X
Categories: Culture

A temple, a Kashmiri Pandit family in Pulwama’s Muslim-majority village and a story of hope

Immune to the tension surrounding the Valley, a village in Pulwama pulls together resources to renovate Hindu temple for lone Pandit family.

10 March, 2019 10:24 am

Achan village (Pulwama): Tucked away inside Pulwama district is Achan, a small nondescript village that has been attracting a string of visitors, including the media, since February 14, when a young militant blew up his explosives-laden car on the Jammu-Srinagar highway, killing 40 CRPF jawans.

The reason is clear as you walk down the dusty and narrow road, dotted with tin-roofed houses.

The village with a population of over 2,200 people is predominantly Muslim. Amid them, a Kashmiri Pandit family of 10 has been living here for generations, demolishing popular notions surrounding present-day Kashmir at many levels.

At the middle of the village, a dozen Muslim labourers, most of them residents of Achan, are busy repairing a dilapidated 80-year-old Shiva temple, which was partially damaged in the violence in the early ’90s when hundreds of Kashmiri Pandits were driven out of the Valley.

The 14 February terror attack and its aftermath, including an escalation in India-Pakistan tension, the arrest of Hurriyat leaders and a ban on the Jammat-e-Islami, a socio-political organisation that Kashmiris associate with, has not deterred the villagers.


Also read: To return or not — Kashmiris driven out of Uttarakhand colleges don’t know what to do


The 80-year-old temple had fallen into disrepair

The temple stands inside a compound where a Muslim mason is giving directions to his workers. Some of them are painting the temple walls, a few others are giving final touches to a water channel that they have constructed. The channel will lead to a small water tank.

The villagers decided to join hands and repair the temple last year when 35-year-old Usha Sharma, their Kashmiri Pandit neighbour, approached them for help.

“She said that every time she came to the temple, it pained her to see the utter state of neglect it was in,” said Parvez Ahmad Bhat, a village resident. “She said that the dilapidated temple was in sharp contrast to the well-kept mosque standing in the adjoining plot.”

Usha Sharma, the only Kashmiri Pandit family living in Achan village with Shabbir Ahmed Mir, the village painter inside the Shiv temple | Moushumi Das Gupta/ThePrint

That got the villagers thinking. “She told us she wanted to repair it herself but did not have the wherewithal. She asked us if we would help,” Shabbir Ahmed Mir, the village painter told ThePrint.

“After all, her family has been living here for generations and is like our family,” Bhat said. “We felt bad that it pained her to see the temple’s condition every time her family went there to worship.”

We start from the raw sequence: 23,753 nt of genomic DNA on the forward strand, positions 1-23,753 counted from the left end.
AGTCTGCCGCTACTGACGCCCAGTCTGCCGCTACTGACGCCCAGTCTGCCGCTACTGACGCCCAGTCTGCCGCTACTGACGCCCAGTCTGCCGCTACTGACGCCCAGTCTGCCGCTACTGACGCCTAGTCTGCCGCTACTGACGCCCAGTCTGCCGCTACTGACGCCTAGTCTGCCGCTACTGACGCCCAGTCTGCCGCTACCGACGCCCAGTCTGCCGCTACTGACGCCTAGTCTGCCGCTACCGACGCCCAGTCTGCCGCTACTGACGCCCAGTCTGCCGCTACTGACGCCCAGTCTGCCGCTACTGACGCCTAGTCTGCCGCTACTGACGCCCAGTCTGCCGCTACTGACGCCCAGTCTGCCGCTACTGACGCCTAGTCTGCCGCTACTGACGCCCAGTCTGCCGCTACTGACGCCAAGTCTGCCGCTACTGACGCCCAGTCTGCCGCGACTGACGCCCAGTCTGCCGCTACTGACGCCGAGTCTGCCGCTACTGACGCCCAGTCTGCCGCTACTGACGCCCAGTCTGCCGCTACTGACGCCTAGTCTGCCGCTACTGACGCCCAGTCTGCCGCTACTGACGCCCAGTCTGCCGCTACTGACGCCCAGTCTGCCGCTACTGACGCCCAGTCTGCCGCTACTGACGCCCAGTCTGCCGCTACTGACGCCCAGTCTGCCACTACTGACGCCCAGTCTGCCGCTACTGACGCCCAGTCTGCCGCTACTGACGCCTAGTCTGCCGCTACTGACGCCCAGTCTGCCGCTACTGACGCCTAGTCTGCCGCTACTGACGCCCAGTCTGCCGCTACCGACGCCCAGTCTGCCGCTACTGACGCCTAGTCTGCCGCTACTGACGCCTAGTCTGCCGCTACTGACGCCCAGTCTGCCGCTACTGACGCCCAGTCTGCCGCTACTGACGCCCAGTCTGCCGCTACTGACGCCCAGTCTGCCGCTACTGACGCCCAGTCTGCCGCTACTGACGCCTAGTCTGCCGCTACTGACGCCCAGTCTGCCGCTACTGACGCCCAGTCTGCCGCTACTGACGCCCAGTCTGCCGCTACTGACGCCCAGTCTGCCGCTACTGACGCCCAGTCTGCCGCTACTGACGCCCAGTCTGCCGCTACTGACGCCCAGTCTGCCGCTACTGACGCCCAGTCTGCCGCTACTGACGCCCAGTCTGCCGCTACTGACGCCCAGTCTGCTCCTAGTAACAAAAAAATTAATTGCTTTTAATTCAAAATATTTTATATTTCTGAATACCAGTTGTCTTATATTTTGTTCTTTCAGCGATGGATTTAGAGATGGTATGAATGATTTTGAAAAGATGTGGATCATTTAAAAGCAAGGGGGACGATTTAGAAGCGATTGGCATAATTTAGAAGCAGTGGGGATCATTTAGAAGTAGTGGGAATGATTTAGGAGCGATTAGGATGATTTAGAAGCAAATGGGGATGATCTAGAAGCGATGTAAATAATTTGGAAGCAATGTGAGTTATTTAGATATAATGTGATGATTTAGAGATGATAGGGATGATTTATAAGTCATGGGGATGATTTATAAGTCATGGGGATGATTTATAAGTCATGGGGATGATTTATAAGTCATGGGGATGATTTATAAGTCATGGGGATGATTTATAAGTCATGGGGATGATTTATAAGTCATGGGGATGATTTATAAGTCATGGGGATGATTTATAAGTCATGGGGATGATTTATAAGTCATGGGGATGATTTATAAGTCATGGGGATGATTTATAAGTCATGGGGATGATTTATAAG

Also read: More boys will take to guns if there are no peace talks: Pulwama suicide bomber’s father


Project makeover began last year

Moved by Sharma’s requests, the villagers held a meeting last year and decided to approach the district administration for help.

The district administration was already carrying out some development projects such as putting up sewer lines and repairing the village roads. “We met the officials in the rural development office and told them that we want to repair the temple and wants funds,” Mir said. “We are ready to chip in with whatever we have but it will not be enough.”

Usha with other villagers in the temple compound | Moushumi Das Gupta/ThePrint

After some back and forth, the rural development department accepted the proposal.

“But in the government, it takes time for files to move. It was no different in our case,” Sharma said. “It took almost a year for the district authorities to process the file and release funds.”

To start with, the rural development department in the Lasipora block sanctioned Rs 13 lakh for the renovation project. “In the first week of February this year, the first instalment of Rs five lakh was released,” said Suhail Gulzar, a junior engineer in the Rural Development Department, Lasipora block.

Work began immediately. “Over 40 labourers were engaged. But with the bulk of construction work over, now there are only 5-6 labourers at work, all from Achan,” Bhat said. “We hope to complete the renovation by next month.”

Hindu-Muslim tension does not affect us

The villagers here say they are immune to straining of ties between communities.

“There is only one Kashmiri Pandit family living in Achan for all these years. They stayed back because they were confident that they will be safe here,” Shabbir Ahmad Mir said. “It will be a shame for the entire village if we don’t live up to their expectations and fail to protect them.”

Adjoining the temple complex is the village mosque (green building) at Achan village, Pulwama | Moushumi Das Gupta/ThePrint

Sharma says that even if she is offered, she won’t leave Achan.

“They have looked after me and my family all these years. They have been more than a family,” she said. “This whole Hindu-Muslim tension has been created intentionally to destroy peace in the family. Your media has added fuel to fire.”

Get the PrintEssential to make sense of the day's key developments.

Tags: Jammu & KashmirKashmiri panditsMuslimsPulwamaTemple

View Comments

  • What are you guys trying to say? Is it achievement? This land is hindu pandits land.
    You media guys should encourage and show where were those temples gone??

    Let me know if I said anything wrong!! And feedback too.